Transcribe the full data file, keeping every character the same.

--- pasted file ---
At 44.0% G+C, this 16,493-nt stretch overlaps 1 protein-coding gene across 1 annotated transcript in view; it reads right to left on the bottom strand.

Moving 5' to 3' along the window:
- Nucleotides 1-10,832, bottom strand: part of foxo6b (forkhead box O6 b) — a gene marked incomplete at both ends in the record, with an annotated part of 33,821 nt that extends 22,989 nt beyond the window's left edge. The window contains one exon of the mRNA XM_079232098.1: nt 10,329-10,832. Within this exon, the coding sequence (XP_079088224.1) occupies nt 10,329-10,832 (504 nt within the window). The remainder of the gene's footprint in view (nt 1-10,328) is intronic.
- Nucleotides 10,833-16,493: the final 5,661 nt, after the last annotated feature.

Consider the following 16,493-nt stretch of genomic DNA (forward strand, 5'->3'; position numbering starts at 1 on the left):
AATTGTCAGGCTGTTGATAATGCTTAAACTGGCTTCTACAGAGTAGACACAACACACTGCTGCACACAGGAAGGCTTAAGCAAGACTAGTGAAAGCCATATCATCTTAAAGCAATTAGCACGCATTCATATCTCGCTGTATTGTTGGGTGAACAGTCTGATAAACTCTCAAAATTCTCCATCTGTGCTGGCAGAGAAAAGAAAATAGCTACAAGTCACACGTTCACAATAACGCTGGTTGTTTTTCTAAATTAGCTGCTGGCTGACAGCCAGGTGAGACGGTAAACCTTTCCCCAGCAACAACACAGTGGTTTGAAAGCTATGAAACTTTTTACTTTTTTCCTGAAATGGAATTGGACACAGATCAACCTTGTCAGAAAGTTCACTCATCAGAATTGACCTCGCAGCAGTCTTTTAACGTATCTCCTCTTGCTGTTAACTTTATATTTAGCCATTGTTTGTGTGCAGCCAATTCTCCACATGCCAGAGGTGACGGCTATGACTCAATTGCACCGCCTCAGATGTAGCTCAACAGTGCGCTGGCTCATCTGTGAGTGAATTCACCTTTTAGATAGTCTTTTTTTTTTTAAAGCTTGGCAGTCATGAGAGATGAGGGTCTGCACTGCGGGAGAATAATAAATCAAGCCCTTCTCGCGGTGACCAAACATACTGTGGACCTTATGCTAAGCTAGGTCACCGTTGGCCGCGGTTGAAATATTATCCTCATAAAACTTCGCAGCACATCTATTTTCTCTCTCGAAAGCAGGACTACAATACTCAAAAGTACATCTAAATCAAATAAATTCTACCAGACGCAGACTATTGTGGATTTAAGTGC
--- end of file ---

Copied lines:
At 44.0% G+C, this 16,493-nt stretch overlaps 1 protein-coding gene across 1 annotated transcript in view; it reads right to left on the bottom strand.

Moving 5' to 3' along the window:
- Nucleotides 1-10,832, bottom strand: part of foxo6b (forkhead box O6 b) — a gene marked incomplete at both ends in the record, with an annotated part of 33,821 nt that extends 22,989 nt beyond the window's left edge. The window contains one exon of the mRNA XM_079232098.1: nt 10,329-10,832. Within this exon, the coding sequence (XP_079088224.1) occupies nt 10,329-10,832 (504 nt within the window). The remainder of the gene's footprint in view (nt 1-10,328) is intronic.
- Nucleotides 10,833-16,493: the final 5,661 nt, after the last annotated feature.

Consider the following 16,493-nt stretch of genomic DNA (forward strand, 5'->3'; position numbering starts at 1 on the left):
AATTGTCAGGCTGTTGATAATGCTTAAACTGGCTTCTACAGAGTAGACACAACACACTGCTGCACACAGGAAGGCTTAAGCAAGACTAGTGAAAGCCATATCATCTTAAAGCAATTAGCACGCATTCATATCTCGCTGTATTGTTGGGTGAACAGTCTGATAAACTCTCAAAATTCTCCATCTGTGCTGGCAGAGAAAAGAAAATAGCTACAAGTCACACGTTCACAATAACGCTGGTTGTTTTTCTAAATTAGCTGCTGGCTGACAGCCAGGTGAGACGGTAAACCTTTCCCCAGCAACAACACAGTGGTTTGAAAGCTATGAAACTTTTTACTTTTTTCCTGAAATGGAATTGGACACAGATCAACCTTGTCAGAAAGTTCACTCATCAGAATTGACCTCGCAGCAGTCTTTTAACGTATCTCCTCTTGCTGTTAACTTTATATTTAGCCATTGTTTGTGTGCAGCCAATTCTCCACATGCCAGAGGTGACGGCTATGACTCAATTGCACCGCCTCAGATGTAGCTCAACAGTGCGCTGGCTCATCTGTGAGTGAATTCACCTTTTAGATAGTCTTTTTTTTTTTAAAGCTTGGCAGTCATGAGAGATGAGGGTCTGCACTGCGGGAGAATAATAAATCAAGCCCTTCTCGCGGTGACCAAACATACTGTGGACCTTATGCTAAGCTAGGTCACCGTTGGCCGCGGTTGAAATATTATCCTCATAAAACTTCGCAGCACATCTATTTTCTCTCTCGAAAGCAGGACTACAATACTCAAAAGTACATCTAAATCAAATAAATTCTACCAGACGCAGACTATTGTGGATTTAAGTGC